SAGE Journal Articles

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Journal Article 1:

Citation: Li, D., Chu, C. M., Goh, J. T. L., Ng, I. Y. H., & Zeng, G. (2015). Impact of childhood maltreatment on recidivism in youth offenders: A matched-control study. Criminal Justice and Behavior, 42(10), 990–1007.

Abstract: The purpose of the study is to examine the impact of childhood maltreatment on youth offender recidivism in Singapore. The study used case file coding of a sample of 3,744 youth offenders, among whom about 6% had a childhood maltreatment history. The results showed that the Youth Level of Service/Case Management Inventory 2.0 (YLS/CMI 2.0) ratings significantly predicted recidivism for nonmaltreated youth offenders, but not for maltreated youth offenders. Using propensity score matching, the result from a Cox regression analysis showed that maltreated youth offenders were 1.38 times as likely as their nonmaltreated counterparts to reoffend with a follow-up period of up to 7.4 years. The results implied that the YLS/CMI 2.0 measures were insufficient for assessing the risk for recidivism for the maltreated youth offenders, and that other information is needed to help assessors use the professional override when making the overall risk ratings.

Journal Article 2:

Citation: Fenning, P., & Rose, J. (2007). Overrepresentation of African American students in exclusionary discipline: The role of school policy. Urban Education, 42(6), 536–559.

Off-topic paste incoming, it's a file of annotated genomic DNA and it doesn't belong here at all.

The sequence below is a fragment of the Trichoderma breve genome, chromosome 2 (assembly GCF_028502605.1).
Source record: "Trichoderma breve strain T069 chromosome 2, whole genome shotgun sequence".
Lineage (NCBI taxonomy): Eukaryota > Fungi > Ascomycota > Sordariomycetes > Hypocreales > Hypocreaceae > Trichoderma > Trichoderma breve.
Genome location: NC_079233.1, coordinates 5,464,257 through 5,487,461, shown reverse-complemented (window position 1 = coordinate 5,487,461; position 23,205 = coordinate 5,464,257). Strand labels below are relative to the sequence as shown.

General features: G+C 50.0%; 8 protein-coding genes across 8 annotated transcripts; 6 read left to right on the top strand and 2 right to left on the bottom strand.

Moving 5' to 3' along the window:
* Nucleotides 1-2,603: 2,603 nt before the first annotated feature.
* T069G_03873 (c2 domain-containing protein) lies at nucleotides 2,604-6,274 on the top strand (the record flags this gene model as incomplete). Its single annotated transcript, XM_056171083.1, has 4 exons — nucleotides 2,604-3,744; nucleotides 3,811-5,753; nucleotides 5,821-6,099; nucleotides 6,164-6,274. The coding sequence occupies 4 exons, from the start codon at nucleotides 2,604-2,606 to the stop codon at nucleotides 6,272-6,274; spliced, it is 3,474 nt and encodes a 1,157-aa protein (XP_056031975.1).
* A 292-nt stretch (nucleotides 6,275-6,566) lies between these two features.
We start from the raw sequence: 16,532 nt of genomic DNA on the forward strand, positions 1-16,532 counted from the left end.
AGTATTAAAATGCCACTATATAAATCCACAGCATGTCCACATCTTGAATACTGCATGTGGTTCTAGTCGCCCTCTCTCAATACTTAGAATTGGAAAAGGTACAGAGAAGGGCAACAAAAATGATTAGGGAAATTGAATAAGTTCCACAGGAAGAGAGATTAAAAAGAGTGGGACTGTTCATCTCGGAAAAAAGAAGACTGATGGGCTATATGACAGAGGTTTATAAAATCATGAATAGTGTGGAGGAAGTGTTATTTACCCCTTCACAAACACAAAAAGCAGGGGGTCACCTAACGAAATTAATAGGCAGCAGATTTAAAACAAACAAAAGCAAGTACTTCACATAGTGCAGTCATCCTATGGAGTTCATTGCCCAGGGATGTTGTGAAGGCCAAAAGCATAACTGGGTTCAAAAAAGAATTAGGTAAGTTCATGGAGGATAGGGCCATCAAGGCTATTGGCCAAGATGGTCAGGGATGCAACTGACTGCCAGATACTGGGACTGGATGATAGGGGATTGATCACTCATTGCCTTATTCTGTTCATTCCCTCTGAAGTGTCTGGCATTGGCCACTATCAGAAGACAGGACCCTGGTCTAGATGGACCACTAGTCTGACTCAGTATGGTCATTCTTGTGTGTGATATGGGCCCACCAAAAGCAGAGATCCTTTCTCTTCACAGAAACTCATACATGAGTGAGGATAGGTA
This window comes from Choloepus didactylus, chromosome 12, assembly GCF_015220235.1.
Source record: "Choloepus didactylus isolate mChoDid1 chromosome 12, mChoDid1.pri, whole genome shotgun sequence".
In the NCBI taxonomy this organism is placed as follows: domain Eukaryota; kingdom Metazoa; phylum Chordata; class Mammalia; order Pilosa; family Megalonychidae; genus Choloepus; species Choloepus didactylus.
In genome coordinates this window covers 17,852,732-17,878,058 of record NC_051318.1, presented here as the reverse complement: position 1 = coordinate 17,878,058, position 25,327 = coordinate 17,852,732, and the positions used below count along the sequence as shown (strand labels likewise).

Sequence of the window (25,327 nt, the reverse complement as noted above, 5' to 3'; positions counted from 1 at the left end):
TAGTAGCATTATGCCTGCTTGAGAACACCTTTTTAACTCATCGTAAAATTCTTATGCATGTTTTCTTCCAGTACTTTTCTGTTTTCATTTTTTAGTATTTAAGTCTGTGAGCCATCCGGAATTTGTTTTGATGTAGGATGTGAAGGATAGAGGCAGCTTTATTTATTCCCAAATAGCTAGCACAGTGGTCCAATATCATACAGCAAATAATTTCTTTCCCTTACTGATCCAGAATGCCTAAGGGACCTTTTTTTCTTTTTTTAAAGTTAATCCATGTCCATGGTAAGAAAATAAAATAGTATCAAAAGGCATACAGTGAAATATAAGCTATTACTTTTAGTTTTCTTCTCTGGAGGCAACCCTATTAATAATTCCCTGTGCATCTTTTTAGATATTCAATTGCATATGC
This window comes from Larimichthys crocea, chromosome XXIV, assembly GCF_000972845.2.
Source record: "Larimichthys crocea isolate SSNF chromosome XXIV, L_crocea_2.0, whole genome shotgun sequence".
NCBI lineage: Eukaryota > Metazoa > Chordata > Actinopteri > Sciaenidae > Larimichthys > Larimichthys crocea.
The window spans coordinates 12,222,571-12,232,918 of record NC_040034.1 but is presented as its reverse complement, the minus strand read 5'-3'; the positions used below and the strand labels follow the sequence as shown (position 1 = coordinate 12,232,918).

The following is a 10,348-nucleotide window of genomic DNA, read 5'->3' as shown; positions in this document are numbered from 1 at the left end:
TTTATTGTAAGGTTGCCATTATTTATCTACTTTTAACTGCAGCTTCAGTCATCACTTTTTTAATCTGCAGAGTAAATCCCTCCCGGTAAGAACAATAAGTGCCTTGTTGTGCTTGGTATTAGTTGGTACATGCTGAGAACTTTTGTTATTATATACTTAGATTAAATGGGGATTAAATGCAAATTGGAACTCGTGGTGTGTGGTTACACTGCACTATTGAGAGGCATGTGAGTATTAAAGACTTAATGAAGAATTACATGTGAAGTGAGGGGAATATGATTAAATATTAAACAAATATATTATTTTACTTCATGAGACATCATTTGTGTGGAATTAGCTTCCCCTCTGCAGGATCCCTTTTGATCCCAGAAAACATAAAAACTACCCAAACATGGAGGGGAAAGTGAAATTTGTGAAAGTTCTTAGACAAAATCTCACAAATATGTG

Abstract: The overrepresentation of ethnic minority students, particularly African American males, in the exclusionary discipline consequences of suspension and expulsion has been consistently documented during the past three decades. Children of poverty and those with academic problems are also overrepresented in such discipline consequences. Sadly, a direct link between these exclusionary discipline consequences and entrance to prison has been documented and termed the school-to-prison pipeline for these most vulnerable students. In this article, the authors argue that ethnographic and interview data would support teachers’ perceptions of loss of classroom control (and accompanying fear) as contributing to who is labeled and removed for discipline reasons (largely poor students of color). Exclusionary discipline consequences are the primary medium used once students are sent from the classroom. The authors recommend substantial revisions to discipline policies consistent with models of positive behavior support.